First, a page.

- 4 Noble Truths
- Superb -- and BRIEF -- summary / outline of Four Noble Truths of Buddhism.
If link dies, see cached copy of most of the ideas below.
Forgiveness - As a former Catholic, I have experienced the sacrament of reconciliation. It begins with confessing your sins to a priest. After hearing your confession, the priest will usually offer some advice and penance. After that, the priest will declare you absolved or forgiven by God.
During my junior high and high school years, I was a fairly devout Catholic, and I found this reconciliation experience incredibly powerful. After confession, I had a clean slate and felt pure. What a marvelous feeling, especially for a guilty Catholic boy.
I remember a particularly powerful experience. During a high school retreat, we had the opportunity to ask forgiveness from any classmates we had sinned against. In essence, we asked forgiveness directly from those we'd wronged. WOW! I took this very seriously, and went up to a guy I had really hated...He was a big, strong, jock, and I really didn't like him...I can't remember why now...
George Carlin - Wisdom Stinks - I'm always entertained and provoked by George Carlin's words. He gets me thinking, which can be a dangerous thing. And as he gets older, he's sharing more wisdom. But even Carlin would agree, some of this wisdom...well, it stinks.
Simple Ways to Change the World - I love this list of 20 Ways to Change the World! Some are quite simple, but all have the potential in some way to change the world. Here are my favorites...
Be Nice - This is something EVERYONE can do--you don’t need any money or any talent. Simply smile, say "Hello!" or hold the door for someone. You never know the impact. It could change someone’s whole day, week...or life...or simply inspire others to continue the cycle. Before you know it, your smile will have impacted THOUSANDS of lives.
In modern war, what is most shocking is a poor guide to what is most harmful.
~ Jonathan Glover
I read that quote by British philosopher Jonathan Glover in Sam Harris' book The End of Faith. Glover and Harris expose a moral oddity or failing. They argue that while our conscience is repelled by the torture of one person, that same conscience can somehow accept when a "precision bomb" causes "collateral damage." Yet the harm caused by the bomb is much greater than the harm caused by torture of one individual. How do we accept or discount that greater harm? Why do we focus on pain torture causes an individual? Surely, the pain, suffering (not to mention death) caused to the innocent by the anonymous bomb exceeds that of any torture chamber. Both acts are abhorrent. Why does our moral compass fail us?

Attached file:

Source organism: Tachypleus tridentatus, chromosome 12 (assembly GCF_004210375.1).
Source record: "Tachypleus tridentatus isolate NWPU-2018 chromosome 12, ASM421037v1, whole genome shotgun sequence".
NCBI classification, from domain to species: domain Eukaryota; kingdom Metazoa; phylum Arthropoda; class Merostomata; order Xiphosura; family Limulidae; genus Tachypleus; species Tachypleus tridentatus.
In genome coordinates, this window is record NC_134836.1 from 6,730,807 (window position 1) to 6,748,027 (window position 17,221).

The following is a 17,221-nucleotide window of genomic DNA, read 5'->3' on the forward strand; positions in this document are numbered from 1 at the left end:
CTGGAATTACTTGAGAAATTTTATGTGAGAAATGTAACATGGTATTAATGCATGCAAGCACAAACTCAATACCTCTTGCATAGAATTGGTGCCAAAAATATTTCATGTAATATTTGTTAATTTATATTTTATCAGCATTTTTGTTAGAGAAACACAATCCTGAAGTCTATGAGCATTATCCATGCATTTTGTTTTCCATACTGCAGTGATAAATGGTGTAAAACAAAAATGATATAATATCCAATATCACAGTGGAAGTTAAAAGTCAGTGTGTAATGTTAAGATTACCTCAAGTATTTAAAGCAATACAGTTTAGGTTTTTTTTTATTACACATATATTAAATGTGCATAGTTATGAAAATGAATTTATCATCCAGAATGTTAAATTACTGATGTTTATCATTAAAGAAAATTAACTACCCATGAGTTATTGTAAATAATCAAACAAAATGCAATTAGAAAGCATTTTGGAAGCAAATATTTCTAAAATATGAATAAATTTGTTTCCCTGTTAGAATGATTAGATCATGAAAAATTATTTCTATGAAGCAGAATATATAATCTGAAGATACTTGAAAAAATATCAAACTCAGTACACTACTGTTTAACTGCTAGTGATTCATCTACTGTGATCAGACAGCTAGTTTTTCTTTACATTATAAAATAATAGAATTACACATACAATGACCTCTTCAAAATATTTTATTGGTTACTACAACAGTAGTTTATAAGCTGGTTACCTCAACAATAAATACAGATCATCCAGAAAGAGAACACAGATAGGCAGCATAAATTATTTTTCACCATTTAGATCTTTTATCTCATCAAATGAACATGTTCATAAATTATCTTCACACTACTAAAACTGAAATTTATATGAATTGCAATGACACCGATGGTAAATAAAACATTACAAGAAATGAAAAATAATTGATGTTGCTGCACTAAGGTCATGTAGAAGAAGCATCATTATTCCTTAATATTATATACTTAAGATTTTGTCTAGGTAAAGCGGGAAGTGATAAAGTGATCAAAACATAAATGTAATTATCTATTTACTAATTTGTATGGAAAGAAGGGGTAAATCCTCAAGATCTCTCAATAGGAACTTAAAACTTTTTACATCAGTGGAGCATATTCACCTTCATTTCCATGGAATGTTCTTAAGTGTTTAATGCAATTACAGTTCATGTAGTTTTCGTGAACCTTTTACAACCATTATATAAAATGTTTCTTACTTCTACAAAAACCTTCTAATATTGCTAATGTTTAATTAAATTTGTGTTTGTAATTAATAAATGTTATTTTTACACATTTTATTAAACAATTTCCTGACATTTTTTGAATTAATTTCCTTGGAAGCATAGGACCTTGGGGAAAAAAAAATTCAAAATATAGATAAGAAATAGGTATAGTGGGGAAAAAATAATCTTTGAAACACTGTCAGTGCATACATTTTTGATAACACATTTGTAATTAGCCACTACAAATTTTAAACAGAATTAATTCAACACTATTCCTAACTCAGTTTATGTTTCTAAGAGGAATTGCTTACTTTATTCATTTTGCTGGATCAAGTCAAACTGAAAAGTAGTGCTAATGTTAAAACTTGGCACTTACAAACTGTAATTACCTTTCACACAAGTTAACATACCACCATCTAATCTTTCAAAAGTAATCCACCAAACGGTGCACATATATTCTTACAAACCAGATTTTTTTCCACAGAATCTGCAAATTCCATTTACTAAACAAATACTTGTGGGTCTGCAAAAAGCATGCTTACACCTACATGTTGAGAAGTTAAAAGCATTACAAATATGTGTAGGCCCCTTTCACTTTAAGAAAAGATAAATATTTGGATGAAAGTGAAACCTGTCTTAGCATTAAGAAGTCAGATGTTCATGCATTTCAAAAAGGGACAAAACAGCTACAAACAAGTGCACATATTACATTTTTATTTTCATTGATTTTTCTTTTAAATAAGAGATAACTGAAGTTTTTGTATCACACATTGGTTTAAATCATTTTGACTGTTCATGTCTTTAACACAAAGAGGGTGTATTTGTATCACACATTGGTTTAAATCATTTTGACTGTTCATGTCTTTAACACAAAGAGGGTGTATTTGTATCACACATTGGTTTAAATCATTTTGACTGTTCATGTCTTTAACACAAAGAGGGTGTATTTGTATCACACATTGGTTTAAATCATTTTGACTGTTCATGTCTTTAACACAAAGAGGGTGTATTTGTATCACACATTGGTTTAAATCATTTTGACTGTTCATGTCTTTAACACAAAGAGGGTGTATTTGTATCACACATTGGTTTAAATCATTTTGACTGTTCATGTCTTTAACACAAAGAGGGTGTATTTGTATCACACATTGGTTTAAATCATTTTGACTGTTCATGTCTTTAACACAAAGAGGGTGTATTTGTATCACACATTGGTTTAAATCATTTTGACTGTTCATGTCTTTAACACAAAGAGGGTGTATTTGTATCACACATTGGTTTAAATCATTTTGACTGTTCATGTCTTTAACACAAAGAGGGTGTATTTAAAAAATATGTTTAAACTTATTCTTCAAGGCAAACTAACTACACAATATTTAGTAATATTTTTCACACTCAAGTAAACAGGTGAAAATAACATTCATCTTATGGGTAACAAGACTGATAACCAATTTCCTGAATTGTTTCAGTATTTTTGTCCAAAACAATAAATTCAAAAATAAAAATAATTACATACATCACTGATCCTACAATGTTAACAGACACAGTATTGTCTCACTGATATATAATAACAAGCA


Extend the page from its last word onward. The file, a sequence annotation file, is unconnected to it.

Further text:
My wonderful sister-in-law shared this. It gave me a big smile, especially at the end to be reminded of the USC "Professor of Love," Leo Buscaglia, who died a few years ago. I'm sure he would have "loved" this...
Euclid's Proof - Prime Numbers are Infinite - Found this on Burton MacKenzie's blog post Prime Motivation. I marveled at the simplicity of the Euclid's proof that there are an infinite number of prime numbers-- or more precisely, that there cannot be a largest prime number. The bonus is the Euclid proves this point by assuming there is a finite number of prime numbers. Actually, as I think about it, the only way to prove anything is to structure the hypothesis in such a way that it's antithesis can be disproved. Nassim Nicholas Taleb got into the in his book The Black Swan. Below is Burton's summary of the proof.
Mysticism is a rational enterprise, religion is not...The only angels we need invoke are those of our better nature: reason, honesty, and love. The only demons we must fear are those that lurk inside every human mind: ignorance, hatred, greed, and faith, which is surely the devil.
~ Sam Harris
End of Faith by Sam Harris ignites a firestorm of debate. Here are some choice reviews and comments:
"I Don't Believe in Stories with Happy Endings"
I heard director Todd Field say this on AMC's Shoot Out program while promoting his film Little Children. The statement has stuck with me like an irritating thorn ever since. It certainly doesn't encourage me to see any of his films (I don't seek out stories with unhappy endings), but is he right? Or perhaps a better question: Is that perspective useful?
There's a difference between an absence of evidence, vs. evidence of absence.
A medical test is performed on a person and comes out positive for cancer. The doctor presents this diagnosis and prescribes medical treatment. After the treatment is completed, the test is run again. This time the test comes out negative, the test offers an for cancer.
However, after the test results the doctor will sometimes say: "You are cancer free!" That declaration suggests the test is of cancer. It is not. The tests are an absence of evidence for cancer. What?
Nassim Nicholas Taleb joined a discussion at IBM about his book The Black Swan. Here are my notes from the discussion. I've added my own comments and explanations (based on his books).